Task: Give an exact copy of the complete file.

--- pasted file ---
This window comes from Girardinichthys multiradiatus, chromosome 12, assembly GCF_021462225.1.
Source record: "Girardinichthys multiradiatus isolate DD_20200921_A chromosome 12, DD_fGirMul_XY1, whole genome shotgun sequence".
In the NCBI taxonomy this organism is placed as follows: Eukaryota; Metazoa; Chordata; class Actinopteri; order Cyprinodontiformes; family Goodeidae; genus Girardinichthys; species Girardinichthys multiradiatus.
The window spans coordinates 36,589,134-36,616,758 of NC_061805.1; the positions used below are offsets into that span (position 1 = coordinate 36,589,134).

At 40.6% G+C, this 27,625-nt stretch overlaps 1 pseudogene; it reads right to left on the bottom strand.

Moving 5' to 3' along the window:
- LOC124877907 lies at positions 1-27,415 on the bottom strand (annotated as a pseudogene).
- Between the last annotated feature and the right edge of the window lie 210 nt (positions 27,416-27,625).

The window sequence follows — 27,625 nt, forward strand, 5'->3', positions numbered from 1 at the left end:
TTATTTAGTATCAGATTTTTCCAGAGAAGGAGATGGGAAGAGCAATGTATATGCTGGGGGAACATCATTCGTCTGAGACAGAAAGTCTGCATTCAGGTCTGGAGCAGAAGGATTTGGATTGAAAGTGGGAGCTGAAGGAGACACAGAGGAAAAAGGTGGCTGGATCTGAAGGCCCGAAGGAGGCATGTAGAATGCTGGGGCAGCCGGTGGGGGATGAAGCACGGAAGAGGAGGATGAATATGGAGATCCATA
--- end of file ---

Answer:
This window comes from Girardinichthys multiradiatus, chromosome 12, assembly GCF_021462225.1.
Source record: "Girardinichthys multiradiatus isolate DD_20200921_A chromosome 12, DD_fGirMul_XY1, whole genome shotgun sequence".
In the NCBI taxonomy this organism is placed as follows: Eukaryota; Metazoa; Chordata; class Actinopteri; order Cyprinodontiformes; family Goodeidae; genus Girardinichthys; species Girardinichthys multiradiatus.
The window spans coordinates 36,589,134-36,616,758 of NC_061805.1; the positions used below are offsets into that span (position 1 = coordinate 36,589,134).

At 40.6% G+C, this 27,625-nt stretch overlaps 1 pseudogene; it reads right to left on the bottom strand.

Moving 5' to 3' along the window:
- LOC124877907 lies at positions 1-27,415 on the bottom strand (annotated as a pseudogene).
- Between the last annotated feature and the right edge of the window lie 210 nt (positions 27,416-27,625).

The window sequence follows — 27,625 nt, forward strand, 5'->3', positions numbered from 1 at the left end:
TTATTTAGTATCAGATTTTTCCAGAGAAGGAGATGGGAAGAGCAATGTATATGCTGGGGGAACATCATTCGTCTGAGACAGAAAGTCTGCATTCAGGTCTGGAGCAGAAGGATTTGGATTGAAAGTGGGAGCTGAAGGAGACACAGAGGAAAAAGGTGGCTGGATCTGAAGGCCCGAAGGAGGCATGTAGAATGCTGGGGCAGCCGGTGGGGGATGAAGCACGGAAGAGGAGGATGAATATGGAGATCCATA